Career criminal Arthur Taylor's latest bid to have the ban on prisoner voting ruled unlawful has been rejected.
The High Court dismissed the claim from Taylor and six other inmates that they were unlawfully barred from voting in the 2014 general election.
Parliament passed a law in 2010 preventing all sentenced prisoners from voting, no matter how long their sentence.
Previously, all prisoners serving a jail term of fewer than three years could vote.
Last year, the High Court ruled the ban inconsistent with the Bill of Rights Act, but said it had no power to overturn the legislation because Parliament had passed it lawfully.
In the latest case, Taylor and the other inmates claimed that the ban was not lawful, because changes to who could vote needed to be passed with a 75 percent majority.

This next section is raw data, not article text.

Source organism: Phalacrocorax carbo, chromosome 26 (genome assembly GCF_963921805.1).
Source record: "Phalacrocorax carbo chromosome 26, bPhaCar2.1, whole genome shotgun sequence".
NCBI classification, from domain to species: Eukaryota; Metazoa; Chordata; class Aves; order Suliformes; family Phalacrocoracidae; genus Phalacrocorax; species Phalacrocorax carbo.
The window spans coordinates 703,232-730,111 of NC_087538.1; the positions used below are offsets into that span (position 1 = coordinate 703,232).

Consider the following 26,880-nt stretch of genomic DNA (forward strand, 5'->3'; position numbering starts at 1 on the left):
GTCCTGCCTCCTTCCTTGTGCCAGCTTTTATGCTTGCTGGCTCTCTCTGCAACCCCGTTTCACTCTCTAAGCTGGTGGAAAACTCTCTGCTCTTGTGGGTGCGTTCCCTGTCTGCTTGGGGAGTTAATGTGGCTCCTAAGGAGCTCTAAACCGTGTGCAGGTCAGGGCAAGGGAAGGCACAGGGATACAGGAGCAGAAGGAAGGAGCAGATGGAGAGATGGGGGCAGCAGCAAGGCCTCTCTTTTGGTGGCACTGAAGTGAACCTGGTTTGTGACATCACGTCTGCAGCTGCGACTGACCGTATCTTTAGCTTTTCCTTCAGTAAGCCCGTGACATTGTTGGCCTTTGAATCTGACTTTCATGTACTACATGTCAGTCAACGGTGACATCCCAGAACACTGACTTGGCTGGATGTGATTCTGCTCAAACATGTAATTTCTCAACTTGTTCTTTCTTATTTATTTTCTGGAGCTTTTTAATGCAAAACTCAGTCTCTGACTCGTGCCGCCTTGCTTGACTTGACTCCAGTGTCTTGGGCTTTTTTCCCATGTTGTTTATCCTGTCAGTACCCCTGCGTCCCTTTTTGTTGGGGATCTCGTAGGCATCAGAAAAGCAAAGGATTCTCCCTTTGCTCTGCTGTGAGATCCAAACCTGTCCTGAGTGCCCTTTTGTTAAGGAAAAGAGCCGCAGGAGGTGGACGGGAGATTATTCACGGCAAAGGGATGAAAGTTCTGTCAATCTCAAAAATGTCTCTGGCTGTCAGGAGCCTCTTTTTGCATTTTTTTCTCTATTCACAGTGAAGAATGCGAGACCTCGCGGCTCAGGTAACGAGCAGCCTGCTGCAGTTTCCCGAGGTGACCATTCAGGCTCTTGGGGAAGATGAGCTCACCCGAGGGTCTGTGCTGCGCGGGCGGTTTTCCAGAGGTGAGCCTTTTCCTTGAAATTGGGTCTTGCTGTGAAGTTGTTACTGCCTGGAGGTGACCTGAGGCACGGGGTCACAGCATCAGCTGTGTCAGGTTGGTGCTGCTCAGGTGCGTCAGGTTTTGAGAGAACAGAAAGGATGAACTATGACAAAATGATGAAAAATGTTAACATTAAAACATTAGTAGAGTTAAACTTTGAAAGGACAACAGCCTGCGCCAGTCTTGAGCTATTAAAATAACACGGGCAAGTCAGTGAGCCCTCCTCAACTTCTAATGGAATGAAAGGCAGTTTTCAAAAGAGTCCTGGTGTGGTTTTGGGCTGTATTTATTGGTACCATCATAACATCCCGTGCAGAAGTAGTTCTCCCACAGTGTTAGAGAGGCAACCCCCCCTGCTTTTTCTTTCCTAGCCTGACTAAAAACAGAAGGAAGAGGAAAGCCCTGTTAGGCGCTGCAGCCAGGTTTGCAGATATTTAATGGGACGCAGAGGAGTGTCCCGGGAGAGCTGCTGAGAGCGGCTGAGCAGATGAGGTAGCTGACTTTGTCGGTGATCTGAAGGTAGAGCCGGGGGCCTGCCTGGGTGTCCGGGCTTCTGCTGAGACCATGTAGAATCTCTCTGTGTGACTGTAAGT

However, in a judgement issued today, the High Court ruled that the 75 percent majority only applied to changing the voting age.
The group also tried to argue that Maori prisoners had their human rights breached, because the large number of Maori prisoners meant they were disproportionately affected by the ban.
The court also dismissed that claim.
Taylor is currently serving a 17-year cumulative sentence in the high-security A Block at Paremoremo and will be released in 2022 if he isn't granted parole earlier.